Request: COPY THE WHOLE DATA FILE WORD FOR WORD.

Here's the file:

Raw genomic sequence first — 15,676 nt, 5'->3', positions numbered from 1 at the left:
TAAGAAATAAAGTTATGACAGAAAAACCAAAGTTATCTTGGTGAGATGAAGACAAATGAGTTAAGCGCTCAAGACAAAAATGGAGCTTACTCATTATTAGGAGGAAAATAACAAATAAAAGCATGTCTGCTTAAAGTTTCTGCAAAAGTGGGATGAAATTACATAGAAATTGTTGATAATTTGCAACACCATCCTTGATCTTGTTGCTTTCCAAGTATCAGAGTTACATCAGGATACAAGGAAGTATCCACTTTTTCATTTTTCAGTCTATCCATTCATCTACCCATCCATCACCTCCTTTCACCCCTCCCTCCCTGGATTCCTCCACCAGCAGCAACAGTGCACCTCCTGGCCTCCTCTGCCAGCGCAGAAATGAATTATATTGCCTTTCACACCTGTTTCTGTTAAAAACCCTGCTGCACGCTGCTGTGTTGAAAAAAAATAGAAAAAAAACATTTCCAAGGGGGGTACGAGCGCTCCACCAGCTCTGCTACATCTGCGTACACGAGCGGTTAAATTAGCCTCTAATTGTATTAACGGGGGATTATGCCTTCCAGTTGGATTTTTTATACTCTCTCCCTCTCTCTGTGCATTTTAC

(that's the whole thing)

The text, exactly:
Raw genomic sequence first — 15,676 nt, 5'->3', positions numbered from 1 at the left:
TAAGAAATAAAGTTATGACAGAAAAACCAAAGTTATCTTGGTGAGATGAAGACAAATGAGTTAAGCGCTCAAGACAAAAATGGAGCTTACTCATTATTAGGAGGAAAATAACAAATAAAAGCATGTCTGCTTAAAGTTTCTGCAAAAGTGGGATGAAATTACATAGAAATTGTTGATAATTTGCAACACCATCCTTGATCTTGTTGCTTTCCAAGTATCAGAGTTACATCAGGATACAAGGAAGTATCCACTTTTTCATTTTTCAGTCTATCCATTCATCTACCCATCCATCACCTCCTTTCACCCCTCCCTCCCTGGATTCCTCCACCAGCAGCAACAGTGCACCTCCTGGCCTCCTCTGCCAGCGCAGAAATGAATTATATTGCCTTTCACACCTGTTTCTGTTAAAAACCCTGCTGCACGCTGCTGTGTTGAAAAAAAATAGAAAAAAAACATTTCCAAGGGGGGTACGAGCGCTCCACCAGCTCTGCTACATCTGCGTACACGAGCGGTTAAATTAGCCTCTAATTGTATTAACGGGGGATTATGCCTTCCAGTTGGATTTTTTATACTCTCTCCCTCTCTCTGTGCATTTTAC